All posts by heidi

NYC Meow Parlour Cat Cafe

Warning there will be lots of photos of cats and cat-shaped things.

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NYC Meow Parlour is part cafe and part cat heaven.  The idea came from crowded Asian cities with small apartments that wouldn’t allow pets. These cafes let you interact with cats in a homey environment, without having the responsibility of being a full-time cat mom (or dad).

It’s kind of perfect. If I didn’t have two cats of my own, I’d probably live at a cat cafe.

The best part, they’re adoptable! But I can’t imagine the cats wanting to leave. The cat cafe was  glorious – so many places for them to climb, sleep, and play!

We went in the middle of the day, so the cats were doing what they do best.

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Sleeping.

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This is an ottoman with a cat bed inside. Brilliant.

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Our trip wouldn’t be complete without some excitement.

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There was lots of drama over the toys.

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Sleeping in the toy box because #yolo.

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My friend Sara and I booked our visit to the cafe months in advance! That’s how busy it is! So as not to exhaust the poor kitties, they limit the amount of people who can visit the cafe in a day.

You can also purchase coffee and treats at the cafe across the street and bring them into the cat area. Are you ready for this?

So many cat shaped sweets!

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It was all very cute. And tasty!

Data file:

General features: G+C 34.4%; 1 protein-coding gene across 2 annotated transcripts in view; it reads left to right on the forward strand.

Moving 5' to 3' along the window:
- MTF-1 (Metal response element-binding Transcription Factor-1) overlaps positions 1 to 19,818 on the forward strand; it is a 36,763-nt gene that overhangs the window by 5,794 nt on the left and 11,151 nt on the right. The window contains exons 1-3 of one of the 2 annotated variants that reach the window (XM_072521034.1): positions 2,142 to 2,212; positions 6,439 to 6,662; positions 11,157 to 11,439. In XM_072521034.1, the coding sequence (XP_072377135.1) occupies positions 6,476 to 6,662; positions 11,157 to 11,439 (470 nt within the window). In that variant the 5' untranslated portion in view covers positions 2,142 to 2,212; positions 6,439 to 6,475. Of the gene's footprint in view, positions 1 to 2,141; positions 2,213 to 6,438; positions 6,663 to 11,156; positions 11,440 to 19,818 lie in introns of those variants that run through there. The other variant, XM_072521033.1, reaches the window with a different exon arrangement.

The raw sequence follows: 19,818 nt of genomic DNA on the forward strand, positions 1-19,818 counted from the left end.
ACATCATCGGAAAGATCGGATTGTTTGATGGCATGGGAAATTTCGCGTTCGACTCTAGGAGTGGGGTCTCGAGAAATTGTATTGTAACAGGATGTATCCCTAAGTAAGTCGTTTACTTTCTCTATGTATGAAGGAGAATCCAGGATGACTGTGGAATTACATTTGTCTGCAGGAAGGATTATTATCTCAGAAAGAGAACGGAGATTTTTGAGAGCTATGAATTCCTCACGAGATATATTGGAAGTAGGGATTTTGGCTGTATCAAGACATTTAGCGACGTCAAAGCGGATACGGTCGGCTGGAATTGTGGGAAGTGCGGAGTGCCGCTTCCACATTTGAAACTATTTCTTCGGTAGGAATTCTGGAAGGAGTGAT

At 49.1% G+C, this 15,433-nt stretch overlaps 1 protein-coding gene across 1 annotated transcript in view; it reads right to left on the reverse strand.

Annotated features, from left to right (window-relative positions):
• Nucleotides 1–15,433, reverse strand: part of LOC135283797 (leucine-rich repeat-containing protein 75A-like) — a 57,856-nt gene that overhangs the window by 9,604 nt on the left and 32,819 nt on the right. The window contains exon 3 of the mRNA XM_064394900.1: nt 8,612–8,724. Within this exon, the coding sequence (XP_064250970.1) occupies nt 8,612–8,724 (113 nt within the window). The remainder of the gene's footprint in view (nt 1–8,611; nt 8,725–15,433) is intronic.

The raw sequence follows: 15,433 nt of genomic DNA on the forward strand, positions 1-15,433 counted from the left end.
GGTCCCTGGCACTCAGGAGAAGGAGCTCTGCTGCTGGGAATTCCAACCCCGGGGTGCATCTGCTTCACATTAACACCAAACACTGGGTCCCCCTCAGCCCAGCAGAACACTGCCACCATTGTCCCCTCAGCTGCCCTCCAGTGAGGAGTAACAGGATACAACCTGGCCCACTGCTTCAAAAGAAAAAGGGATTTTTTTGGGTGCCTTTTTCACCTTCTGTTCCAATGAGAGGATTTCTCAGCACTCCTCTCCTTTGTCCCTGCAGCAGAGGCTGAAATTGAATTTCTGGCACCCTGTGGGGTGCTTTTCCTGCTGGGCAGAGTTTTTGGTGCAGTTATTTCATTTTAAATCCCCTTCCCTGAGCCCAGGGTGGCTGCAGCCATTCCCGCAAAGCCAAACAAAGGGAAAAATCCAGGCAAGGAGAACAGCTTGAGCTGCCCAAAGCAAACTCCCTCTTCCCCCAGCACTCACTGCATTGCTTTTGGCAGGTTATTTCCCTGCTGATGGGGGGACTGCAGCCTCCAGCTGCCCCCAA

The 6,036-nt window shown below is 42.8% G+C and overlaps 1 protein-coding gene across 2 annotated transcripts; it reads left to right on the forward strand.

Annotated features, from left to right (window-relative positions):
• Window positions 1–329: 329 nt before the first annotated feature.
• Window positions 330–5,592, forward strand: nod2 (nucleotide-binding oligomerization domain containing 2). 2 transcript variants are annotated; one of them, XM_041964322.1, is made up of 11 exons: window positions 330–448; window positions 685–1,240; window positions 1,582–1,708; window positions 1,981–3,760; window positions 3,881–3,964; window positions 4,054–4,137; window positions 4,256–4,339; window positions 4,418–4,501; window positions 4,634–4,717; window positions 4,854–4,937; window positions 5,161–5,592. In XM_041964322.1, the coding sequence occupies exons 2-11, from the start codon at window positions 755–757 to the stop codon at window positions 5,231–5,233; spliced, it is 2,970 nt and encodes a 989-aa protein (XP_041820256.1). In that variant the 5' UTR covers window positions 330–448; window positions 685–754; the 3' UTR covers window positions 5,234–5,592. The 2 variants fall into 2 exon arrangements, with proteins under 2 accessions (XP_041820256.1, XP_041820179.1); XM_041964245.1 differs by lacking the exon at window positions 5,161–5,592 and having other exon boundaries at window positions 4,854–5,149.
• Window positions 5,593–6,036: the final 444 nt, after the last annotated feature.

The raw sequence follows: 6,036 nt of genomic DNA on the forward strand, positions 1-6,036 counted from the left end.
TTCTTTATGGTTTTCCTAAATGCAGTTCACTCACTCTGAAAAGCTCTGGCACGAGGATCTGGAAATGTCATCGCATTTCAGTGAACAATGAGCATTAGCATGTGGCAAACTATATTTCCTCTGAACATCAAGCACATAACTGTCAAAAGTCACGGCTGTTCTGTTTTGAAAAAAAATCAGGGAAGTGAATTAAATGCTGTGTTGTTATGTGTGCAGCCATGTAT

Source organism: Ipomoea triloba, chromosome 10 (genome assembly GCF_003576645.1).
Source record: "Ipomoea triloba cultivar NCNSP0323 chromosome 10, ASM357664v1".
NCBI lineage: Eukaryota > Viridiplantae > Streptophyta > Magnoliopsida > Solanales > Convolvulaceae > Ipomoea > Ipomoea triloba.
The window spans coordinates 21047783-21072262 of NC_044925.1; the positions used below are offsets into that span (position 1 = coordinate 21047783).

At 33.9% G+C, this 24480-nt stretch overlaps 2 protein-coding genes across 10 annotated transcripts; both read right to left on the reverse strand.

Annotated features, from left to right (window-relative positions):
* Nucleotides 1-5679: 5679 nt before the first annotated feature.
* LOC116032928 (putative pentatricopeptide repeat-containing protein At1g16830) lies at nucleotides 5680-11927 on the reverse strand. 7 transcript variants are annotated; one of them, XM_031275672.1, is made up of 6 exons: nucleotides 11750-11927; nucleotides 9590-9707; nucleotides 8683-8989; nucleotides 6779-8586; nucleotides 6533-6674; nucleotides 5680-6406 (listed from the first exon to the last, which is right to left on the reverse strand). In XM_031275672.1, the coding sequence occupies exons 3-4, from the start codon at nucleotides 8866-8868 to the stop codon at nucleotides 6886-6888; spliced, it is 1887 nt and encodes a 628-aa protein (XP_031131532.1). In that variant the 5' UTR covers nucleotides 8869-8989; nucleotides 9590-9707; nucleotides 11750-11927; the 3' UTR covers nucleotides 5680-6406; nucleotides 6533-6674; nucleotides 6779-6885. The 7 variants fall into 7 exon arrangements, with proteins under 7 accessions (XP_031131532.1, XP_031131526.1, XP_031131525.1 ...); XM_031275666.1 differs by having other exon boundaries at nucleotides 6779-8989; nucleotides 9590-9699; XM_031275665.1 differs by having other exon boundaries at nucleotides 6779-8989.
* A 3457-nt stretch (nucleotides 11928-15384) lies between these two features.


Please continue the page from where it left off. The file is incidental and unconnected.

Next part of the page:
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The whole cafe was super cute and calming. It had everything you’d find in your favorite coffee shops, plus cats!

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hanging yarn banner

I have historically categorized any type of wall art into categories like: “later,” “unnecessary,” and “not now.” When it comes to budgeting my time, money, and decision-making capacity, I can never commit. Even if it’s something cheap and small.

My homes throughout the years have suffered from a sad lack of art and decor. It stems from my minimalist and frugal tendencies,  but another part comes from the side of me that is loathe to pull any type of trigger.

In my mind, it goes something like this, “If I buy this piece unframed, I can save money by getting it framed locally. But where would I do that? I’d have to research this. How much money would I really save? God, this is turning into a lot  of work…” And the dialogue goes on until I decide I have other things I need to focus on. So I table this discussion another few months only to start it over.

I’m working on it. I really want art in my house. Until that happens,  I’ll continue to supplement my bare walls with interesting shelves, statement walls, and the few plants that manage to stay alive.

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I’ve seen a few of these yarn wall pieces floating around pinterest, and I thought, “why not?” I needed a reason to visit the Lion Brand Yarn Studio by Union Square. I was pleased to find the quality of yarn was much higher than I expected and the prices were on the low side, which is a relief if you know what it’s like to try to find reasonably priced yarn in NYC.